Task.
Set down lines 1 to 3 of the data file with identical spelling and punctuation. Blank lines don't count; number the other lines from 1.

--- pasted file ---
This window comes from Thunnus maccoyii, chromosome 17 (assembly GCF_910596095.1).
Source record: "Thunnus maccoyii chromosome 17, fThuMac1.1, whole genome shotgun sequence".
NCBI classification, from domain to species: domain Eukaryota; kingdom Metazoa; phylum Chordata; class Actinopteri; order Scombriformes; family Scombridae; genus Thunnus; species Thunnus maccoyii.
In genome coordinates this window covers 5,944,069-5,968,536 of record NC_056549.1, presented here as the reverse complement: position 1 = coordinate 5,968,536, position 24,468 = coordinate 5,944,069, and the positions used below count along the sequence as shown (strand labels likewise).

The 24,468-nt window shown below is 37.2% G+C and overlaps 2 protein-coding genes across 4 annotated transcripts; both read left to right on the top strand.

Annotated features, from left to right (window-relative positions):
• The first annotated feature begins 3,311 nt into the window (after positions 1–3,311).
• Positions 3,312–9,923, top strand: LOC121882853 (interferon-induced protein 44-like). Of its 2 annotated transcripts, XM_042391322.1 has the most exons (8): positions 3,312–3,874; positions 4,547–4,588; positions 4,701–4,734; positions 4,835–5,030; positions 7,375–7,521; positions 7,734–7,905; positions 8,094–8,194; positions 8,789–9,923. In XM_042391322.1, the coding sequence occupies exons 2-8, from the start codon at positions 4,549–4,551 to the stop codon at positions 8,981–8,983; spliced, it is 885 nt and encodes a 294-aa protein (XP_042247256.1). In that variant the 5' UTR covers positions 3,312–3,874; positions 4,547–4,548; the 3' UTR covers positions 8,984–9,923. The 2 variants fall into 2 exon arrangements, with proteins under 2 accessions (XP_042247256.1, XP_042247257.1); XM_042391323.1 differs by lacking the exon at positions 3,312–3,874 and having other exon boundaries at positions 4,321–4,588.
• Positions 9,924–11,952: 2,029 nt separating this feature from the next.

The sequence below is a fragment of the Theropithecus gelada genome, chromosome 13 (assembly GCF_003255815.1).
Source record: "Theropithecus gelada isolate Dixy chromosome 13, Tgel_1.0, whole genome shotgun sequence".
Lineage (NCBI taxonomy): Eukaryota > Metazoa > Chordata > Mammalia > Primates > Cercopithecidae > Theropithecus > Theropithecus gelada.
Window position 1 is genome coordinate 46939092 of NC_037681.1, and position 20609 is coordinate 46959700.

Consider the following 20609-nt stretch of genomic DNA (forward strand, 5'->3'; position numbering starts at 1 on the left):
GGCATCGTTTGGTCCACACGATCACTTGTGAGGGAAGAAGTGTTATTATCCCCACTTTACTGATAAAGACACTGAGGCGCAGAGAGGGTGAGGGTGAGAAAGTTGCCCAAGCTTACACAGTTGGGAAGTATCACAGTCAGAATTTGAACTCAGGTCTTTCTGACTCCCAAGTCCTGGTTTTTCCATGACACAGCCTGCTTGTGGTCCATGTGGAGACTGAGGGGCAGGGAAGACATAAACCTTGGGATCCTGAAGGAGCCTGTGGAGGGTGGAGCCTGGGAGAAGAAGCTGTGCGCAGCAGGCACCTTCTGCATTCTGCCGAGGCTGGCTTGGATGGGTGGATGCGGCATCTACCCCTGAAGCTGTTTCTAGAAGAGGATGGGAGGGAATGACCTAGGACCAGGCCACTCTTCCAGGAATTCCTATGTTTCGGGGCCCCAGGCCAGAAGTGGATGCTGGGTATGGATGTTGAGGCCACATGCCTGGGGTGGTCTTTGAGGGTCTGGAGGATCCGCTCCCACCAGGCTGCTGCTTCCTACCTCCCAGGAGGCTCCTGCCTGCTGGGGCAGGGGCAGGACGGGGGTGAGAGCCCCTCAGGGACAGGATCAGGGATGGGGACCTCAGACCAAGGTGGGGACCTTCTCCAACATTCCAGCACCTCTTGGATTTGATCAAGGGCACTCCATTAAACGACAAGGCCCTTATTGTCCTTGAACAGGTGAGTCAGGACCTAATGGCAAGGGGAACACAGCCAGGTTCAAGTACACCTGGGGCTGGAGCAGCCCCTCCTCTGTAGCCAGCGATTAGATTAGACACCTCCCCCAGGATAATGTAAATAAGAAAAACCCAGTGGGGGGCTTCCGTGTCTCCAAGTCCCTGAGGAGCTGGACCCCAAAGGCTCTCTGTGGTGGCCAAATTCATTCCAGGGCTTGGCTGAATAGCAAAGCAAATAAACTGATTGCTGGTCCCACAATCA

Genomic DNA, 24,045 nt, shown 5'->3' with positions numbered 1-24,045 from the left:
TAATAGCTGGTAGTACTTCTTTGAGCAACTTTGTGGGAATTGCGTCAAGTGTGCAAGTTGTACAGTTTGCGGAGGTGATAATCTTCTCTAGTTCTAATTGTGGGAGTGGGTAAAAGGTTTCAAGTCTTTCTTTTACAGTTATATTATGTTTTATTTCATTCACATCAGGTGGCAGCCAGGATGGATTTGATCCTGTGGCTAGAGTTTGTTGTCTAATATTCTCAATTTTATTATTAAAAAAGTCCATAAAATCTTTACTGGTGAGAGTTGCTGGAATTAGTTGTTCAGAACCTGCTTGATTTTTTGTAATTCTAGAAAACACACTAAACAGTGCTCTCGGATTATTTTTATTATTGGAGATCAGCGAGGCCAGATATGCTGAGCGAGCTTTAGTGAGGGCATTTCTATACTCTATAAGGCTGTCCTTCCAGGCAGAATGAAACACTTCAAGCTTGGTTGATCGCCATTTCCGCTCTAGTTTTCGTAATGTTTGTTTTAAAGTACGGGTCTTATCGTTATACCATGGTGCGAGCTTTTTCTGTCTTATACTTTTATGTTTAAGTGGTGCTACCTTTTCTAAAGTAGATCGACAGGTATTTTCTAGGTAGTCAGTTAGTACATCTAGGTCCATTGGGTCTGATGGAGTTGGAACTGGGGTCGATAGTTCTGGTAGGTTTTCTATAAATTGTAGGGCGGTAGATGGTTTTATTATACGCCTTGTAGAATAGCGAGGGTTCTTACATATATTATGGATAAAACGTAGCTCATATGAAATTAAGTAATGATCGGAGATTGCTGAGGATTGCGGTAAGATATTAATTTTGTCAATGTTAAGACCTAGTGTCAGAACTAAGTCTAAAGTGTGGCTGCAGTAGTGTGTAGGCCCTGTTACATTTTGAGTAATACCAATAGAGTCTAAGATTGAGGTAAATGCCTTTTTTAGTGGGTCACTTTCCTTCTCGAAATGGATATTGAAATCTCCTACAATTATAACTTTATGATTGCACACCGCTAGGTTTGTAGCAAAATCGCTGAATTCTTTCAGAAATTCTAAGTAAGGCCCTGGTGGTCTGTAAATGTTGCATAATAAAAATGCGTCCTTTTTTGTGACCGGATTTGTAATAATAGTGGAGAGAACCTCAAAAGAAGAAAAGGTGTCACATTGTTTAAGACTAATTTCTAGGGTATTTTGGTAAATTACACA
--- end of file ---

This window comes from Thunnus maccoyii, chromosome 17 (assembly GCF_910596095.1).
Source record: "Thunnus maccoyii chromosome 17, fThuMac1.1, whole genome shotgun sequence".
NCBI classification, from domain to species: domain Eukaryota; kingdom Metazoa; phylum Chordata; class Actinopteri; order Scombriformes; family Scombridae; genus Thunnus; species Thunnus maccoyii.